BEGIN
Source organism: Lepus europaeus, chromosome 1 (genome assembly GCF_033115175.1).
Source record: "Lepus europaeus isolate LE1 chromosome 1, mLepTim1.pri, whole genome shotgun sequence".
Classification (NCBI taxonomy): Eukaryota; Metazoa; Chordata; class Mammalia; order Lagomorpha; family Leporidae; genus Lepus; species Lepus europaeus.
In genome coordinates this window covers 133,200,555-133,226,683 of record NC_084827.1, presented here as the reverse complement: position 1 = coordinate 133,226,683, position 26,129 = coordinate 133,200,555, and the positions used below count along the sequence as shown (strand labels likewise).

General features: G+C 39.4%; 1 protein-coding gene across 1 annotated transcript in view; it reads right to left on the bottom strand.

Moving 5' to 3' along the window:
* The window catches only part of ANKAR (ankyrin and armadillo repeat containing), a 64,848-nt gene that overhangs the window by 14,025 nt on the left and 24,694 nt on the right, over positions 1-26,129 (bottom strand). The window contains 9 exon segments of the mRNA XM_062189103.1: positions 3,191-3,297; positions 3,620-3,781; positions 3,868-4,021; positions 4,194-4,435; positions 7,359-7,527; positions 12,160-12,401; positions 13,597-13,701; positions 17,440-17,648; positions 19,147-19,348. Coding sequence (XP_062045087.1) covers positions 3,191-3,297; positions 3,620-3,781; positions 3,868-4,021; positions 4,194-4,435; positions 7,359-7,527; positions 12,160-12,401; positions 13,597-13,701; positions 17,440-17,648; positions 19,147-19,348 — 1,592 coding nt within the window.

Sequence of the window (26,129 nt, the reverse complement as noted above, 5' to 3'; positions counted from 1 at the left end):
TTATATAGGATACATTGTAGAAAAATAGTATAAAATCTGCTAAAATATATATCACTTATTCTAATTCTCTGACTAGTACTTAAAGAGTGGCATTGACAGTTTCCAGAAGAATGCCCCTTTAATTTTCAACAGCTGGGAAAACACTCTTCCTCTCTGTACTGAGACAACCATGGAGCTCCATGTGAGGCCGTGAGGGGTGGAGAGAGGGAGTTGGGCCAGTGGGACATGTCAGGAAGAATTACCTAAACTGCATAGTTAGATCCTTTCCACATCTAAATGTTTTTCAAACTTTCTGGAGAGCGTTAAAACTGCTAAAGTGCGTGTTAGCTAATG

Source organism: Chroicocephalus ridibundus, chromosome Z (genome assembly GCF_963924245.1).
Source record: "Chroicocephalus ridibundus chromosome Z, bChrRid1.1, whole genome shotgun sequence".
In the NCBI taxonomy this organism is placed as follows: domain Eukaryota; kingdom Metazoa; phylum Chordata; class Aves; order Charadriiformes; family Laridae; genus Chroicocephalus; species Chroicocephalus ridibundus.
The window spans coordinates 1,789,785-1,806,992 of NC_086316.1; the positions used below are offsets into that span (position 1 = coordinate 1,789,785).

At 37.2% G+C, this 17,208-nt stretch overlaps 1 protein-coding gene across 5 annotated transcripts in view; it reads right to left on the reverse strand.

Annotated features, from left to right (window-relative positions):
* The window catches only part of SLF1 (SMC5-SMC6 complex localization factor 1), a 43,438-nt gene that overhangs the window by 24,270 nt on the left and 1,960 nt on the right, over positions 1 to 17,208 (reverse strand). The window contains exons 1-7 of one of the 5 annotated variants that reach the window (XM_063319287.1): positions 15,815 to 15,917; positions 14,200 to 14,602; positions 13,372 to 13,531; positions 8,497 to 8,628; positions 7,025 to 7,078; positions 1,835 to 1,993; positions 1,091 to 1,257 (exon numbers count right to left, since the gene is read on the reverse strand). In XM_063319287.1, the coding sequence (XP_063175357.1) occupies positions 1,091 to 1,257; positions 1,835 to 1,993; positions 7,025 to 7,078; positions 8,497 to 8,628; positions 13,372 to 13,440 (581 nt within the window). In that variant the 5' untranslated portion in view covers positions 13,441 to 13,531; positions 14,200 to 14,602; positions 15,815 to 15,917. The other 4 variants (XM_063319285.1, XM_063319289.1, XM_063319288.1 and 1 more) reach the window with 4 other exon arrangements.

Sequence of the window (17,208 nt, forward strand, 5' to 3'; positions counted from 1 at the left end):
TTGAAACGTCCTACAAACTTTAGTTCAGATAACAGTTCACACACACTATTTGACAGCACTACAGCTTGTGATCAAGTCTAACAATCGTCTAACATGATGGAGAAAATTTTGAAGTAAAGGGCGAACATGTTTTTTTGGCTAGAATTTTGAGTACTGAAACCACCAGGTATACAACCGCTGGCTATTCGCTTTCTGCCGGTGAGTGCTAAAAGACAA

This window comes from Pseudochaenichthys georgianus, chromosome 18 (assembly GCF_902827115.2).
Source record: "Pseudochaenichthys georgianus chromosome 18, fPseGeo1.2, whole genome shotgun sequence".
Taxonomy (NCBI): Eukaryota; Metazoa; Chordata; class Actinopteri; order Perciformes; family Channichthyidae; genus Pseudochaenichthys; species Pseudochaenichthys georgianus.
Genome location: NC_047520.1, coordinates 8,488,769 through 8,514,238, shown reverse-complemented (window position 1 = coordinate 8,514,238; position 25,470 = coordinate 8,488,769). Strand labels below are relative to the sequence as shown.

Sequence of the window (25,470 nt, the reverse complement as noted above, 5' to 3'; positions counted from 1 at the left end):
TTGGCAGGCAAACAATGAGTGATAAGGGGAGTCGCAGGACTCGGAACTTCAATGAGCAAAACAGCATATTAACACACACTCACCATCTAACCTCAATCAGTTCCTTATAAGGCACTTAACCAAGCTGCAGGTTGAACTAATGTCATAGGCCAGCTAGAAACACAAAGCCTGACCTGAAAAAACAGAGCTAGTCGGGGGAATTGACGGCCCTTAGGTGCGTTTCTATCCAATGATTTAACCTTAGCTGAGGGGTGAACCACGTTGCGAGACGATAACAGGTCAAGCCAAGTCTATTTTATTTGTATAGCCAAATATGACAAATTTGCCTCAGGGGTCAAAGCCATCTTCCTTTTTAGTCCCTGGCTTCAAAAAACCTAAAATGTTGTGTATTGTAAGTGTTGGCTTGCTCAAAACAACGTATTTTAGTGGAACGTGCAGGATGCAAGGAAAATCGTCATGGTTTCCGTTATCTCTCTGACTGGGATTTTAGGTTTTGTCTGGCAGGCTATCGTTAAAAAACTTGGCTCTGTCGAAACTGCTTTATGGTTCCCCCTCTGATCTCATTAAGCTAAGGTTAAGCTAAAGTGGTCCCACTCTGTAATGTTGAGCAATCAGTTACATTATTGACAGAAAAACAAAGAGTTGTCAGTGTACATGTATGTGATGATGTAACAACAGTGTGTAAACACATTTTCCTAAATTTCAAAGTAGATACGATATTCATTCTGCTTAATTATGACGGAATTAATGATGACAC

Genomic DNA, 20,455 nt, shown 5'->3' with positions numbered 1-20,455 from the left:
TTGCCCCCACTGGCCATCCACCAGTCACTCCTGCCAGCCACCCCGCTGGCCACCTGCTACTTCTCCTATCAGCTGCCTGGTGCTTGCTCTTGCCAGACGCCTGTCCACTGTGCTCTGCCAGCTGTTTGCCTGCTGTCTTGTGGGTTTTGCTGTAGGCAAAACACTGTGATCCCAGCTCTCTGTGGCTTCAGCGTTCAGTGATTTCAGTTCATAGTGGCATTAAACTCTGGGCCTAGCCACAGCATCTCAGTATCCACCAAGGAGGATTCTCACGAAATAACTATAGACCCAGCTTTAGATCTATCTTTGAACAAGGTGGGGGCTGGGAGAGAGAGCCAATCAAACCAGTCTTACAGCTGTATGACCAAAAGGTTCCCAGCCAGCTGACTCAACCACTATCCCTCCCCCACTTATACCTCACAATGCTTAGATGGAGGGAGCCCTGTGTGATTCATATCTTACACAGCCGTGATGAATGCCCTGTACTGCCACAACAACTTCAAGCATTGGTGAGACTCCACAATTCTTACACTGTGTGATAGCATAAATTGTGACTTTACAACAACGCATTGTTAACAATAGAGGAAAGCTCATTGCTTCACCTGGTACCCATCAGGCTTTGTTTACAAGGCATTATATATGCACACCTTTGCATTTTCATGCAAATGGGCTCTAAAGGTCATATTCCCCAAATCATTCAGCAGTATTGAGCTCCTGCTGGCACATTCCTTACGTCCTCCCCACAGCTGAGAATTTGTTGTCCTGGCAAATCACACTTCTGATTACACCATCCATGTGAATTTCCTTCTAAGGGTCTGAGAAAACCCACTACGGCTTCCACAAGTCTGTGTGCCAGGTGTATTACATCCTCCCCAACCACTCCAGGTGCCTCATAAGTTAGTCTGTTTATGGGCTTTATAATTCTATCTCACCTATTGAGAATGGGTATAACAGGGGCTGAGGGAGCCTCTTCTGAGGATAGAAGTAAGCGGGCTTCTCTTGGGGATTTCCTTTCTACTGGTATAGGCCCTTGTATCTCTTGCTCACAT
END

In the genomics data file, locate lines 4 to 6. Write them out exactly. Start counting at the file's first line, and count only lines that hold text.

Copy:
In genome coordinates this window covers 133,200,555-133,226,683 of record NC_084827.1, presented here as the reverse complement: position 1 = coordinate 133,226,683, position 26,129 = coordinate 133,200,555, and the positions used below count along the sequence as shown (strand labels likewise).

General features: G+C 39.4%; 1 protein-coding gene across 1 annotated transcript in view; it reads right to left on the bottom strand.

Moving 5' to 3' along the window: